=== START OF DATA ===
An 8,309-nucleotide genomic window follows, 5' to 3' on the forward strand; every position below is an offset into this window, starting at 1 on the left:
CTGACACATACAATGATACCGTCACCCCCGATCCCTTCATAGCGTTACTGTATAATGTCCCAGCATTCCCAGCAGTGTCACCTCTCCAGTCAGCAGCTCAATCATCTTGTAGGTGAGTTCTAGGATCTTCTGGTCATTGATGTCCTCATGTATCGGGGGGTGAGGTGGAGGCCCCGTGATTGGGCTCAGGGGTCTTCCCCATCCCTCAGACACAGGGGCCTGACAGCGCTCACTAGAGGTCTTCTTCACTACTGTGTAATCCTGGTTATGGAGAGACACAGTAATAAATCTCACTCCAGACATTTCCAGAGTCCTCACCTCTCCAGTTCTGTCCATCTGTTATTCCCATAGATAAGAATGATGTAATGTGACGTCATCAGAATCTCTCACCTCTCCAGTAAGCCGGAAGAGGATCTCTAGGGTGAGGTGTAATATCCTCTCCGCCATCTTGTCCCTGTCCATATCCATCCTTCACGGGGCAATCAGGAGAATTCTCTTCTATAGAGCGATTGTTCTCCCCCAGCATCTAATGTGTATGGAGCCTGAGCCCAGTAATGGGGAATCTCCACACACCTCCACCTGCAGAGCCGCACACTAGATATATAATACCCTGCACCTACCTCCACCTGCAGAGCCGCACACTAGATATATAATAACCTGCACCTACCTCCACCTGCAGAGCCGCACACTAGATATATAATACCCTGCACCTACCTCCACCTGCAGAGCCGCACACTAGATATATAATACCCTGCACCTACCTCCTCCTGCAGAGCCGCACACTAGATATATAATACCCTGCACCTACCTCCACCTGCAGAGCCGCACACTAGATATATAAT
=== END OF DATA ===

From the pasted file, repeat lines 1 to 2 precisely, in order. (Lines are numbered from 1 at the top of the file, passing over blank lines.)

An 8,309-nucleotide genomic window follows, 5' to 3' on the forward strand; every position below is an offset into this window, starting at 1 on the left:
CTGACACATACAATGATACCGTCACCCCCGATCCCTTCATAGCGTTACTGTATAATGTCCCAGCATTCCCAGCAGTGTCACCTCTCCAGTCAGCAGCTCAATCATCTTGTAGGTGAGTTCTAGGATCTTCTGGTCATTGATGTCCTCATGTATCGGGGGGTGAGGTGGAGGCCCCGTGATTGGGCTCAGGGGTCTTCCCCATCCCTCAGACACAGGGGCCTGACAGCGCTCACTAGAGGTCTTCTTCACTACTGTGTAATCCTGGTTATGGAGAGACACAGTAATAAATCTCACTCCAGACATTTCCAGAGTCCTCACCTCTCCAGTTCTGTCCATCTGTTATTCCCATAGATAAGAATGATGTAATGTGACGTCATCAGAATCTCTCACCTCTCCAGTAAGCCGGAAGAGGATCTCTAGGGTGAGGTGTAATATCCTCTCCGCCATCTTGTCCCTGTCCATATCCATCCTTCACGGGGCAATCAGGAGAATTCTCTTCTATAGAGCGATTGTTCTCCCCCAGCATCTAATGTGTATGGAGCCTGAGCCCAGTAATGGGGAATCTCCACACACCTCCACCTGCAGAGCCGCACACTAGATATATAATACCCTGCACCTACCTCCACCTGCAGAGCCGCACACTAGATATATAATAACCTGCACCTACCTCCACCTGCAGAGCCGCACACTAGATATATAATACCCTGCACCTACCTCCACCTGCAGAGCCGCACACTAGATATATAATACCCTGCACCTACCTCCTCCTGCAGAGCCGCACACTAGATATATAATACCCTGCACCTACCTCCACCTGCAGAGCCGCACACTAGATATATAAT